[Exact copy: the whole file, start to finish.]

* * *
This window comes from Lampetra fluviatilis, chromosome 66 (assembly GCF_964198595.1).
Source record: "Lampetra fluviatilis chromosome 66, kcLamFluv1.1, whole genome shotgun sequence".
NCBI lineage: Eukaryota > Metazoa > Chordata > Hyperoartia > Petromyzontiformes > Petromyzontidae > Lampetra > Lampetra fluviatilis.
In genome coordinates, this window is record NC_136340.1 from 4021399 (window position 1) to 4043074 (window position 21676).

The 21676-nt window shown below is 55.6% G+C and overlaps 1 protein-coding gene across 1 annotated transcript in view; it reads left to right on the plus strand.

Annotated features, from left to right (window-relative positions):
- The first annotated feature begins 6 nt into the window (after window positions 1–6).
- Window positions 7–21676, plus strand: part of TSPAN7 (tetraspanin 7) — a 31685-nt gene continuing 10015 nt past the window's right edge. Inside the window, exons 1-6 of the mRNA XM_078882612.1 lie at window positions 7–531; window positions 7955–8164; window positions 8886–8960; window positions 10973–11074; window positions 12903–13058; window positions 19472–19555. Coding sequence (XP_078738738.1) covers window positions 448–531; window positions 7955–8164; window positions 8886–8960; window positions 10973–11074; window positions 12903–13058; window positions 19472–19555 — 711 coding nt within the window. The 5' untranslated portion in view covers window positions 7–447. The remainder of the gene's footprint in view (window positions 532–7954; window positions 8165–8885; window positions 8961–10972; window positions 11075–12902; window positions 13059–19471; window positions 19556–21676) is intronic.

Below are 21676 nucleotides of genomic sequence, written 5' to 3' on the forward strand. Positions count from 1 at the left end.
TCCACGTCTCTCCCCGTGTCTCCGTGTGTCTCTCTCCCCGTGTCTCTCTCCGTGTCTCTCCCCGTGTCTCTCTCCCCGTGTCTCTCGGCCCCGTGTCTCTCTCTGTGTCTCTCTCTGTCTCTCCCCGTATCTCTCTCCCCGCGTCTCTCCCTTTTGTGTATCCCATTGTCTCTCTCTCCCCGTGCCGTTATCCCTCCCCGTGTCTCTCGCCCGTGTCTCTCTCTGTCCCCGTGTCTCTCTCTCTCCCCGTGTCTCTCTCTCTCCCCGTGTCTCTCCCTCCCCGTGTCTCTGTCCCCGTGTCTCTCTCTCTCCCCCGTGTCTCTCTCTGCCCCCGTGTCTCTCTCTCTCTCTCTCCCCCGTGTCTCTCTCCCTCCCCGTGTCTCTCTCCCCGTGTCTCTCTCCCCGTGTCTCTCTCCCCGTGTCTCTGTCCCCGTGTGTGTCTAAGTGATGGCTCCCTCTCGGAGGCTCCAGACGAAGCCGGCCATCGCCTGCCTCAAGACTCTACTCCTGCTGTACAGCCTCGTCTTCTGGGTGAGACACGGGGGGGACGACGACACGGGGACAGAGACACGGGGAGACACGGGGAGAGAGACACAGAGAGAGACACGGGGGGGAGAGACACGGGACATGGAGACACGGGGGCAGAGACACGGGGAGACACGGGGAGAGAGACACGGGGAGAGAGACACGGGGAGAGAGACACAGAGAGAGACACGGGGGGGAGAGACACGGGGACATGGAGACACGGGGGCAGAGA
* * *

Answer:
This window comes from Lampetra fluviatilis, chromosome 66 (assembly GCF_964198595.1).
Source record: "Lampetra fluviatilis chromosome 66, kcLamFluv1.1, whole genome shotgun sequence".
NCBI lineage: Eukaryota > Metazoa > Chordata > Hyperoartia > Petromyzontiformes > Petromyzontidae > Lampetra > Lampetra fluviatilis.
In genome coordinates, this window is record NC_136340.1 from 4021399 (window position 1) to 4043074 (window position 21676).

The 21676-nt window shown below is 55.6% G+C and overlaps 1 protein-coding gene across 1 annotated transcript in view; it reads left to right on the plus strand.

Annotated features, from left to right (window-relative positions):
- The first annotated feature begins 6 nt into the window (after window positions 1–6).
- Window positions 7–21676, plus strand: part of TSPAN7 (tetraspanin 7) — a 31685-nt gene continuing 10015 nt past the window's right edge. Inside the window, exons 1-6 of the mRNA XM_078882612.1 lie at window positions 7–531; window positions 7955–8164; window positions 8886–8960; window positions 10973–11074; window positions 12903–13058; window positions 19472–19555. Coding sequence (XP_078738738.1) covers window positions 448–531; window positions 7955–8164; window positions 8886–8960; window positions 10973–11074; window positions 12903–13058; window positions 19472–19555 — 711 coding nt within the window. The 5' untranslated portion in view covers window positions 7–447. The remainder of the gene's footprint in view (window positions 532–7954; window positions 8165–8885; window positions 8961–10972; window positions 11075–12902; window positions 13059–19471; window positions 19556–21676) is intronic.

Below are 21676 nucleotides of genomic sequence, written 5' to 3' on the forward strand. Positions count from 1 at the left end.
TCCACGTCTCTCCCCGTGTCTCCGTGTGTCTCTCTCCCCGTGTCTCTCTCCGTGTCTCTCCCCGTGTCTCTCTCCCCGTGTCTCTCGGCCCCGTGTCTCTCTCTGTGTCTCTCTCTGTCTCTCCCCGTATCTCTCTCCCCGCGTCTCTCCCTTTTGTGTATCCCATTGTCTCTCTCTCCCCGTGCCGTTATCCCTCCCCGTGTCTCTCGCCCGTGTCTCTCTCTGTCCCCGTGTCTCTCTCTCTCCCCGTGTCTCTCTCTCTCCCCGTGTCTCTCCCTCCCCGTGTCTCTGTCCCCGTGTCTCTCTCTCTCCCCCGTGTCTCTCTCTGCCCCCGTGTCTCTCTCTCTCTCTCTCCCCCGTGTCTCTCTCCCTCCCCGTGTCTCTCTCCCCGTGTCTCTCTCCCCGTGTCTCTCTCCCCGTGTCTCTGTCCCCGTGTGTGTCTAAGTGATGGCTCCCTCTCGGAGGCTCCAGACGAAGCCGGCCATCGCCTGCCTCAAGACTCTACTCCTGCTGTACAGCCTCGTCTTCTGGGTGAGACACGGGGGGGACGACGACACGGGGACAGAGACACGGGGAGACACGGGGAGAGAGACACAGAGAGAGACACGGGGGGGAGAGACACGGGACATGGAGACACGGGGGCAGAGACACGGGGAGACACGGGGAGAGAGACACGGGGAGAGAGACACGGGGAGAGAGACACAGAGAGAGACACGGGGGGGAGAGACACGGGGACATGGAGACACGGGGGCAGAGA